Note: I haven't attempted to send a copy of the material I wrote, below, to Julian Assange or any attorney representing him. If any of you are in closer contact than I, I request that this material be sent to them.
On Monday, April 29, 2019, 5:30:53 PM PDT, jim bell <jdb10987 at yahoo.com> wrote:
15(B) to intentionally access a computer, without authorization and exceeding authorizedaccess, to obtain information from a department and agency of the United States infurtherance of a criminal act in violation of the laws of the United States, that is, aviolation of Title 18, United States Code, Sections 641, 793(c), and 793(e).(In violation of Title 18, United States Code, Sections 371, 1030(a)(l), 1030(a)(2),1030(c)(2)(B)(ii).)
[end of partial quote]
There is a principle of American law, upheld by the Supreme Court, that a Federal law is only supposed to be considered of "extraterritorial" application (applies outside the boundaries of United States territory) if the Congress specifically intended that application, and was signified by including such language within the law itself.https://en.wikipedia.org/wiki/Extraterritorial_jurisdiction
"In Morrison v. National Australia Bank, 2010, the Supreme Court held that in interpreting a statute, the "presumption against extraterritoriality" is absolute unless the text of the statute explicitly says otherwise."
"The Supreme Court threw out the lawsuit after invoking the presumption against extraterritoriality. That canon of statutory interpretation instructs judges to assume “that legislation of Congress, unless a contrary intent appears, is meant to apply only within the territorial jurisdiction of the United States.” In applying the presumption in RJR Nabisco, however, a majority of four Justices rejected multiple indications that Congress intended RICO’s private right of action to extend abroad while raising the bar on what Congress must do to make its extraterritorial expectations clear." [end of quote]
Understanding the presumption against extraterritoriality: https://scholarship.law.berkeley.edu/cgi/viewcontent.cgi?article=1170&context=bjil
Very interesting: https://www.thefacultylounge.org/2019/04/some-thoughts-on-the-extradition-of-julian-assange.html
>From that:"THE RULE OF DUAL CRIMINALITY: Even if extradition is sought only under the computer intrusion indictment, it will still need to meet the test of dual criminality, found in Article 2, which provides that "An offense shall be an extraditable offense if the conduct on which the offense is based is punishable under the laws in both States." Although computer hacking is no doubt also a crime in the U.K., there is a further wrinkle of territoriality, because Assange's alleged offense was committed outside the United States. Another section of Article 2 provides:If the offense has been committed outside the territory of the Requesting State, extradition shall be granted in accordance with the provisions of the Treaty if the laws in the Requested State provide for the punishment of such conduct committed outside its territory in similar circumstances. If the laws in the Requested State do not provide for the punishment of such conduct committed outside of its territory in similar circumstances, the executive authority of the Requested State, in its discretion, may grant extradition provided that all other requirements of this Treaty are met."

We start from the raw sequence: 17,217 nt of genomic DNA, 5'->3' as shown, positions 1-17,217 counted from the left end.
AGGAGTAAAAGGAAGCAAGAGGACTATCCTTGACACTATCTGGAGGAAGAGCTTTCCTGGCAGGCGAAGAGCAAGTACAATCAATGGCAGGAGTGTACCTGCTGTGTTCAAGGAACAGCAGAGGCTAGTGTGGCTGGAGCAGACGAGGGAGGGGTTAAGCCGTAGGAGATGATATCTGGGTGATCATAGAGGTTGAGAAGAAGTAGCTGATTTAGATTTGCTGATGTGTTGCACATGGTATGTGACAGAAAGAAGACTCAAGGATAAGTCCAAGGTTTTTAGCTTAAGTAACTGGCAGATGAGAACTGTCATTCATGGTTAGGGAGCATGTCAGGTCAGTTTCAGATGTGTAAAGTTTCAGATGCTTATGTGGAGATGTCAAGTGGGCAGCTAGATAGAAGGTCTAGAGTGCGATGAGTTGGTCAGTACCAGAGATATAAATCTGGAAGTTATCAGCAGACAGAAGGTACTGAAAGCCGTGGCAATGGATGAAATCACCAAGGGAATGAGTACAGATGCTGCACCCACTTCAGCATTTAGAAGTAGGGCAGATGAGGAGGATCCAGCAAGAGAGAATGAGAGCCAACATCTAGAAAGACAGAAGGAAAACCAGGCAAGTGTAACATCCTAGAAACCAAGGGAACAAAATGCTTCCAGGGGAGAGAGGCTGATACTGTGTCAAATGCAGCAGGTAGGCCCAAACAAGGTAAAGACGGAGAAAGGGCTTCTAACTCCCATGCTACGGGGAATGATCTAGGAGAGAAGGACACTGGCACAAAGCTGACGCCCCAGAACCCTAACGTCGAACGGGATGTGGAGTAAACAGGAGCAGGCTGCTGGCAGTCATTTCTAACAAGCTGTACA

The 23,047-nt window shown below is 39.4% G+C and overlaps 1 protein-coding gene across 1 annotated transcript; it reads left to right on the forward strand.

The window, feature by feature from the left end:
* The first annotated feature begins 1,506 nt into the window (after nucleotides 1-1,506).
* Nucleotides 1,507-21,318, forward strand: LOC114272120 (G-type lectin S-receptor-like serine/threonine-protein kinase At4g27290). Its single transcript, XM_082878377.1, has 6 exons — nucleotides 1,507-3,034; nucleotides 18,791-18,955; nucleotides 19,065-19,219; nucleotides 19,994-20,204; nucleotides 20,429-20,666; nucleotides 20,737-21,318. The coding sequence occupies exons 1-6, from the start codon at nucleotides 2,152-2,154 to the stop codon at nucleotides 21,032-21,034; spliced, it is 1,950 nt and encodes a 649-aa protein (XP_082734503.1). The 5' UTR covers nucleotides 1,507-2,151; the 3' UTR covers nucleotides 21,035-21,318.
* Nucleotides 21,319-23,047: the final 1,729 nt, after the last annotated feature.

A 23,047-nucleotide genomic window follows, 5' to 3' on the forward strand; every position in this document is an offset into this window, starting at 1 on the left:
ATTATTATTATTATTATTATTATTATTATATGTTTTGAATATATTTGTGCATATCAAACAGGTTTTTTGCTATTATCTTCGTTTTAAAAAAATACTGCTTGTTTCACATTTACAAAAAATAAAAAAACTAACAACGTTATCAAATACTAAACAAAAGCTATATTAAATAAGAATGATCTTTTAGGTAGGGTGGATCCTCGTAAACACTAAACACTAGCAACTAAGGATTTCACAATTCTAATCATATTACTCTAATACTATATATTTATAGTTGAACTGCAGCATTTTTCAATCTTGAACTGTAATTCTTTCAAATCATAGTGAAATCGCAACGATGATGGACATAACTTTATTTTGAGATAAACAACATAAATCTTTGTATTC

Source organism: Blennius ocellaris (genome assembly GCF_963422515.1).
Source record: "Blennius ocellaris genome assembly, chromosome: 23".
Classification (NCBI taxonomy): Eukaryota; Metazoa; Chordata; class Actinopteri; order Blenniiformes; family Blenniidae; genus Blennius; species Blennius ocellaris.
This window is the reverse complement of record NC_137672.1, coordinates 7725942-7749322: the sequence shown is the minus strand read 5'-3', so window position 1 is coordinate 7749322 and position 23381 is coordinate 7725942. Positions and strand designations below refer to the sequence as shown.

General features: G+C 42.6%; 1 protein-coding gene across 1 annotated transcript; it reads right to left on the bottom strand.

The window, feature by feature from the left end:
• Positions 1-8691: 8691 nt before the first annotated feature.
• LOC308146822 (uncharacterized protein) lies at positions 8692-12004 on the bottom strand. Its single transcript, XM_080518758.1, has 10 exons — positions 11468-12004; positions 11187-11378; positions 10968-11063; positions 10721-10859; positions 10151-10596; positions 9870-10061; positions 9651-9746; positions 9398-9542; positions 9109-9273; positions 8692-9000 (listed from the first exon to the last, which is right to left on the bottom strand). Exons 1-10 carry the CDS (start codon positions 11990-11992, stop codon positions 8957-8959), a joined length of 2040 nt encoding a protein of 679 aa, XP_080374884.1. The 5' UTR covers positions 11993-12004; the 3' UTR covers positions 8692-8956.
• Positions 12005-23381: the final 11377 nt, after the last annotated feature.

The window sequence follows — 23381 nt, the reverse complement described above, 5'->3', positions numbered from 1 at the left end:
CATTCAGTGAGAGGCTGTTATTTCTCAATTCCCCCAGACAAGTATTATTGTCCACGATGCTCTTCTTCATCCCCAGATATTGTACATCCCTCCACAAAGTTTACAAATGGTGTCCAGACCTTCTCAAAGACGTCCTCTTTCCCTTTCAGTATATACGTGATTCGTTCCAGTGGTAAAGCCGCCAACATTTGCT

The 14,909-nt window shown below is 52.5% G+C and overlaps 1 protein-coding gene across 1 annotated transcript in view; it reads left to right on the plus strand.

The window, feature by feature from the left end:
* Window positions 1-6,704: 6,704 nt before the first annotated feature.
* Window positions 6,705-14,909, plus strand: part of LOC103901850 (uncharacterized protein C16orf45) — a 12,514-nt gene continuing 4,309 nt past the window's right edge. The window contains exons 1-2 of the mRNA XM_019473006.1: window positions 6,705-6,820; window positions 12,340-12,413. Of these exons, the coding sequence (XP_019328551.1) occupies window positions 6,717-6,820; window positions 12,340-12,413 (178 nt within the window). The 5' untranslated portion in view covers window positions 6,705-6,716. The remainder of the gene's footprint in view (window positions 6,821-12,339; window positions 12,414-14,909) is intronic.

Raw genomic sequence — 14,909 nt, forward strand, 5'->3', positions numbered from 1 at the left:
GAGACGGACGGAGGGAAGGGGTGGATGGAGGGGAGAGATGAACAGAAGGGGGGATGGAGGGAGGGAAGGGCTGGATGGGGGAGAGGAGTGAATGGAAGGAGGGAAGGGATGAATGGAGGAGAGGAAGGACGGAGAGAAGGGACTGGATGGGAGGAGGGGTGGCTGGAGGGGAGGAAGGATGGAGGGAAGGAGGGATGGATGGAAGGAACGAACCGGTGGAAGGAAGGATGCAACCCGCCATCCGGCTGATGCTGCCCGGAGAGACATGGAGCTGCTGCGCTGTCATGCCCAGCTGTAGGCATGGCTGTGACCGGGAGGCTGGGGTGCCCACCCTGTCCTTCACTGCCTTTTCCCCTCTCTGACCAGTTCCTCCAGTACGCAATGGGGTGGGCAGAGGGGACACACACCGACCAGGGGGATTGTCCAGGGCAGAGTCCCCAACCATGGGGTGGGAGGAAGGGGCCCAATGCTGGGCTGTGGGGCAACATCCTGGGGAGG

Unlike the U.S., however, Britain apparently takes a strict view of territorial jurisdiction. According to The New York Times, Britain has already denied a U.S. extradition request for computer intrusion, on the grounds that the offense was committed on British soil and would therefore have to be tried in the U.K.
[end of quote]
18 U.S.C. 641 does not appear to explicitly have an extraterritoriality reference. https://www.law.cornell.edu/uscode/text/18/641
18 U.S.C. 793(c), nor the whole 793, does not appear to explicitly have an extraterritoriality reference. https://www.law.cornell.edu/uscode/text/18/793
18 U.S.C. 371 does not appear to explicitly have an extraterritoriality reference. https://www.law.cornell.edu/uscode/text/18/371
18 U.S.C. 1030 does not appear to explicitly have an extraterritoriality reference. https://www.law.cornell.edu/uscode/text/18/1030